WASHINGTON - After about 15 hours of flying and five hours of meetings, sleep finally caught up with US Secretary of State John Kerry in Baghdad. It was 6:04 p.m.
After sinking into his seat at the centre of the cavernous interior of a C-17 military transport plane, he cradled his head in his palm, put his feet on a desk and shut his eyes.
Visibly tired, too, were his retinue of aides as they took their seats, some clutching briefing papers with notes scribbled in the margin from meetings with Iraqi Prime Minister Haider al-Abadi and the government he had formed a day earlier on Sept. 9.
Kerry's exhaustion was understandable after nearly 24 hours of non-stop travel and meetings.
America's fatigue in the Middle East could be a different story: the Iraqis who met Kerry may wonder if his boss, President Barack Obama, has the energy or stomach for what lies ahead in a country he has spent most of his nearly six years in office trying to leave behind.
The challenge is highlighted by a Reuters/Ipsos poll on Friday showing that while Americans support Obama's campaign of airstrikes against Islamic State militants, they have a low appetite for a long campaign against the group.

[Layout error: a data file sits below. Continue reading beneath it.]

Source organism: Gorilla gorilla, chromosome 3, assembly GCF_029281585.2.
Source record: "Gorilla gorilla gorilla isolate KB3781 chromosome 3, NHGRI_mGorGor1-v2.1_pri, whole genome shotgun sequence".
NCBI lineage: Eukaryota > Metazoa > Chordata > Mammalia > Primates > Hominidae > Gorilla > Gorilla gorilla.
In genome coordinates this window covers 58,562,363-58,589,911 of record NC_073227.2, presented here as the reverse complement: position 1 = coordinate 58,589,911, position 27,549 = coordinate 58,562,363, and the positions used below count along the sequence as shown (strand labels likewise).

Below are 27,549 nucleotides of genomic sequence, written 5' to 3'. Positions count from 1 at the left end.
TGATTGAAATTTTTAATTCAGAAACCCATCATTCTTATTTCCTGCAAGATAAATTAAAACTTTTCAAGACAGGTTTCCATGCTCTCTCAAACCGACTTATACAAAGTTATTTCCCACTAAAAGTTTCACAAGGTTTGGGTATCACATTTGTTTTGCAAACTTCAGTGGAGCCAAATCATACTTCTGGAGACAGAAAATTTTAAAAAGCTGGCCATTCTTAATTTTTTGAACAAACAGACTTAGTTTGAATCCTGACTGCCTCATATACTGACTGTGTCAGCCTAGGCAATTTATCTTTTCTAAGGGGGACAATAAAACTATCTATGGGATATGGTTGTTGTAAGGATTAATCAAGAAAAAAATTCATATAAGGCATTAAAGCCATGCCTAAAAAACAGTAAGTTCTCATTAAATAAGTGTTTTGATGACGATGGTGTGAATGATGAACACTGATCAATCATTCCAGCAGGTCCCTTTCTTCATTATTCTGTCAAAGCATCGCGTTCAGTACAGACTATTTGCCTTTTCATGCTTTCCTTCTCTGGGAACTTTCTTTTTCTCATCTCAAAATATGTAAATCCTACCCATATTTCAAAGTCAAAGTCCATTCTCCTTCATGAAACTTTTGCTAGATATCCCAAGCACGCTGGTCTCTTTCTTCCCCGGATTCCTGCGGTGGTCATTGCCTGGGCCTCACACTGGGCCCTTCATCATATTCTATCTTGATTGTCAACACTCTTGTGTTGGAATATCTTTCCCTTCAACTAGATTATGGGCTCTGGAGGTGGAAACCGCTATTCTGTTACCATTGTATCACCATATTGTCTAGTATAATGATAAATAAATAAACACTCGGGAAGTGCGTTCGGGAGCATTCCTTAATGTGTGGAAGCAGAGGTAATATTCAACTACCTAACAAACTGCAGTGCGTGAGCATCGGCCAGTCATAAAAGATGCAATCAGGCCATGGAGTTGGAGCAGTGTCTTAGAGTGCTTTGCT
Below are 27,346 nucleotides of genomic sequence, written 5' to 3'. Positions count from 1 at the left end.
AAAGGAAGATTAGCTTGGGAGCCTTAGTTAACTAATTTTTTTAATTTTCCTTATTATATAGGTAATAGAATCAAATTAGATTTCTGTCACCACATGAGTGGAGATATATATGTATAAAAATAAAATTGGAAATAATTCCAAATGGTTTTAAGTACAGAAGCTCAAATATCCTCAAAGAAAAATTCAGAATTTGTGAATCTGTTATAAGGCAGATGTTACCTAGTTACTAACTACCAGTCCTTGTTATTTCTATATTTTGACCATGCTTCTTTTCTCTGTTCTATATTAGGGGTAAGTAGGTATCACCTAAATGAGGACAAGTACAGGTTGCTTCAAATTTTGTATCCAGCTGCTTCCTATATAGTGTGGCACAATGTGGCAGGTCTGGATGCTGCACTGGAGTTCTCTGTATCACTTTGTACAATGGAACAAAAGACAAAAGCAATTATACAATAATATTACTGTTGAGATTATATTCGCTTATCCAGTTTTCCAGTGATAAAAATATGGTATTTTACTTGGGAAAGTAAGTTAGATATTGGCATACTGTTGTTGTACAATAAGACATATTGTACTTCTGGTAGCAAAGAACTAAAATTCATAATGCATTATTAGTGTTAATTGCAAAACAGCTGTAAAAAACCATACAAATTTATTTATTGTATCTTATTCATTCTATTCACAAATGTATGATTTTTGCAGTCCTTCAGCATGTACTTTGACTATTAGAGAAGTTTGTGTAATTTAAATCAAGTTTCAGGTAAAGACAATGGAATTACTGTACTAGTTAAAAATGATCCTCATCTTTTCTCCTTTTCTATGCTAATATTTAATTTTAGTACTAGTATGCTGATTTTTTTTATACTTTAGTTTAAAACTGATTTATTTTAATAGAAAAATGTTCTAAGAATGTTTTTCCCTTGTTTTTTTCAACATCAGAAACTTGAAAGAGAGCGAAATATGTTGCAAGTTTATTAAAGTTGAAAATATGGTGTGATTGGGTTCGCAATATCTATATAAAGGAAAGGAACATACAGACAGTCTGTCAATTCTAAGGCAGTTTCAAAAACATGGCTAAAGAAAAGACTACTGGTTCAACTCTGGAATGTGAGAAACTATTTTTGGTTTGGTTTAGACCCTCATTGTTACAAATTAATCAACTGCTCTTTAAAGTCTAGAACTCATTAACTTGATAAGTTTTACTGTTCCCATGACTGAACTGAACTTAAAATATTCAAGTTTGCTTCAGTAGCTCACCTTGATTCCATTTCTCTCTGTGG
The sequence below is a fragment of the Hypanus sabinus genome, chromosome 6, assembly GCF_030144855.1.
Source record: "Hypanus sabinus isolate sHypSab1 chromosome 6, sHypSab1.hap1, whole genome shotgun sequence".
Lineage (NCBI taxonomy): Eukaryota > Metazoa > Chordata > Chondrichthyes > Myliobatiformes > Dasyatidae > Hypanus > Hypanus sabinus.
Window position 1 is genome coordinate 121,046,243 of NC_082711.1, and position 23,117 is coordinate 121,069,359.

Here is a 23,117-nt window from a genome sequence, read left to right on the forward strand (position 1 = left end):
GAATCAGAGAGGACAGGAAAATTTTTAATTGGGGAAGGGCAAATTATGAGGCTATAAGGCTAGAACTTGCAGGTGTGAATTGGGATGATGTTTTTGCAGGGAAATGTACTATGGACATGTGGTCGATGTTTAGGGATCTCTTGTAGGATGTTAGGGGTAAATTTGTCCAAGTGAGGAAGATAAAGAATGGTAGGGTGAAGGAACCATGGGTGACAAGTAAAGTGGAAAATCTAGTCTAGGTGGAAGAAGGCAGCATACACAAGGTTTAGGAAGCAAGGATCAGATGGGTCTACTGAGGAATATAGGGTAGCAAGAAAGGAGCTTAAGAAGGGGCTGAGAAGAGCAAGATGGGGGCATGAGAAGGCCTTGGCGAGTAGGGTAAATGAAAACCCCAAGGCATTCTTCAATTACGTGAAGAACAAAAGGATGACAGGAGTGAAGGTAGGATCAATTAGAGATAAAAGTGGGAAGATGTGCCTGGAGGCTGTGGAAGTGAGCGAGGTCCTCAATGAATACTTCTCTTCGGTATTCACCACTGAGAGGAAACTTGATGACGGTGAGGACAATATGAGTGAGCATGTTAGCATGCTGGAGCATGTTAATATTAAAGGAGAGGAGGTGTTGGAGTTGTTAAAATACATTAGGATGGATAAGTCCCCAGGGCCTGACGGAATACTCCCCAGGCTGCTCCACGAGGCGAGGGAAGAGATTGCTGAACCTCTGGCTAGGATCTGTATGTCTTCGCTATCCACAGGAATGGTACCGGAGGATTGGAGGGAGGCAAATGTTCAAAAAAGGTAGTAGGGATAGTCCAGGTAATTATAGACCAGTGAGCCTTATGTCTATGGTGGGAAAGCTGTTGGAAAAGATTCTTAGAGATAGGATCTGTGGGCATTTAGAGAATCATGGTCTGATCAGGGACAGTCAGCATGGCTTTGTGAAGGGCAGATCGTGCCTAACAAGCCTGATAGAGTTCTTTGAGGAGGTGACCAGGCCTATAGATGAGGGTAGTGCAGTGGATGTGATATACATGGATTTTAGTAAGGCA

Several important tests loom for the US administration's nascent coalition to "degrade and defeat" the ultra-hardline Islamic State whose militants have seized a third of both Iraq and Syria, declared war on the West and beheaded two American journalists and one British aid worker.
The complexity of eliminating Islamic State, which requires stabilizing Iraq, building up its armed forces and creating a western-backed rebel force in Syria, could take years, testing Obama's commitment and that of whoever succeeds him in 2017.
"There's a real general distrust among our regional allies about our commitment to this because we've been missing in action for the last three years," said David Schenker, a specialist on Syria at the Washington Institute for Near East Policy and a former Pentagon adviser on Syria during President George W. Bush's administration.
In Baghdad, Amman, Jeddah, Ankara, Cairo and Paris in the last week, Kerry laid plans for a US-led coalition of regional and outside powers. It would hammer the black-clad fighters of Islamic State militarily, dry up its funding, eliminate its safe havens in Syria, block its ability to recruit fighters and try to extinguish its extremist ideology.
Kerry, who will report on his trip to Obama and Congress this week, insists this is different from past US operations in the region.
"This is not the Gulf War of 1991," he told reporters in Paris on Monday. "And it's not the Iraq War of 2003 ... We're not building a military coalition for an invasion. We're building a military coalition together with all the other pieces for a transformation, as well as for the elimination of ISIL itself,"he said, invoking an acronym for the Islamic State group.